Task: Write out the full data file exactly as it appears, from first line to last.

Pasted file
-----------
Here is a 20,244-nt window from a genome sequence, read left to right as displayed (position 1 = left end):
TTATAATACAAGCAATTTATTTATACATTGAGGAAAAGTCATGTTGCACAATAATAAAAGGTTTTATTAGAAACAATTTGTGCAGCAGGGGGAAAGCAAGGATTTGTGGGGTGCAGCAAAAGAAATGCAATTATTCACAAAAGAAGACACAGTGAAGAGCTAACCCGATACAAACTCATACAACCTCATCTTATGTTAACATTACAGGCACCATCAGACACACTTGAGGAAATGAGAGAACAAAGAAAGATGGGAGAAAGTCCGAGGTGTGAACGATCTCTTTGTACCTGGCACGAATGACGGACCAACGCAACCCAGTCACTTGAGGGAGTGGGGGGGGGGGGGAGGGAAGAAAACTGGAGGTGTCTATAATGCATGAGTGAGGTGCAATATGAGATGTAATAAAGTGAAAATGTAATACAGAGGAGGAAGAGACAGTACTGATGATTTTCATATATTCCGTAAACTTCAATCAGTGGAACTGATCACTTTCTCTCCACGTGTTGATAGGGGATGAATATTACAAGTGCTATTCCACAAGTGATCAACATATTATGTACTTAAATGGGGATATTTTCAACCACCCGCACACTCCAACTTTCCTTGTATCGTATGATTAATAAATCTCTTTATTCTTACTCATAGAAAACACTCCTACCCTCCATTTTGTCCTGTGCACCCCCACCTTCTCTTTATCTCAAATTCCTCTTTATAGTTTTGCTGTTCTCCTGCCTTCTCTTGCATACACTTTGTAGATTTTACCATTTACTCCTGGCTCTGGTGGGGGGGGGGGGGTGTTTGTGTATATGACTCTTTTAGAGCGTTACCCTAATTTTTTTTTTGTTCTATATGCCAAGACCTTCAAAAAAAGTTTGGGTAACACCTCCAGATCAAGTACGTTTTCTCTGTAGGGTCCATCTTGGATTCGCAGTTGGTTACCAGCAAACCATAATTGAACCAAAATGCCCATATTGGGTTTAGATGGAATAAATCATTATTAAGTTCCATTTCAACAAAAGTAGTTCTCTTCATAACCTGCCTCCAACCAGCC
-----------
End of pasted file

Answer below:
Here is a 20,244-nt window from a genome sequence, read left to right as displayed (position 1 = left end):
TTATAATACAAGCAATTTATTTATACATTGAGGAAAAGTCATGTTGCACAATAATAAAAGGTTTTATTAGAAACAATTTGTGCAGCAGGGGGAAAGCAAGGATTTGTGGGGTGCAGCAAAAGAAATGCAATTATTCACAAAAGAAGACACAGTGAAGAGCTAACCCGATACAAACTCATACAACCTCATCTTATGTTAACATTACAGGCACCATCAGACACACTTGAGGAAATGAGAGAACAAAGAAAGATGGGAGAAAGTCCGAGGTGTGAACGATCTCTTTGTACCTGGCACGAATGACGGACCAACGCAACCCAGTCACTTGAGGGAGTGGGGGGGGGGGGGAGGGAAGAAAACTGGAGGTGTCTATAATGCATGAGTGAGGTGCAATATGAGATGTAATAAAGTGAAAATGTAATACAGAGGAGGAAGAGACAGTACTGATGATTTTCATATATTCCGTAAACTTCAATCAGTGGAACTGATCACTTTCTCTCCACGTGTTGATAGGGGATGAATATTACAAGTGCTATTCCACAAGTGATCAACATATTATGTACTTAAATGGGGATATTTTCAACCACCCGCACACTCCAACTTTCCTTGTATCGTATGATTAATAAATCTCTTTATTCTTACTCATAGAAAACACTCCTACCCTCCATTTTGTCCTGTGCACCCCCACCTTCTCTTTATCTCAAATTCCTCTTTATAGTTTTGCTGTTCTCCTGCCTTCTCTTGCATACACTTTGTAGATTTTACCATTTACTCCTGGCTCTGGTGGGGGGGGGGGGGTGTTTGTGTATATGACTCTTTTAGAGCGTTACCCTAATTTTTTTTTTGTTCTATATGCCAAGACCTTCAAAAAAAGTTTGGGTAACACCTCCAGATCAAGTACGTTTTCTCTGTAGGGTCCATCTTGGATTCGCAGTTGGTTACCAGCAAACCATAATTGAACCAAAATGCCCATATTGGGTTTAGATGGAATAAATCATTATTAAGTTCCATTTCAACAAAAGTAGTTCTCTTCATAACCTGCCTCCAACCAGCC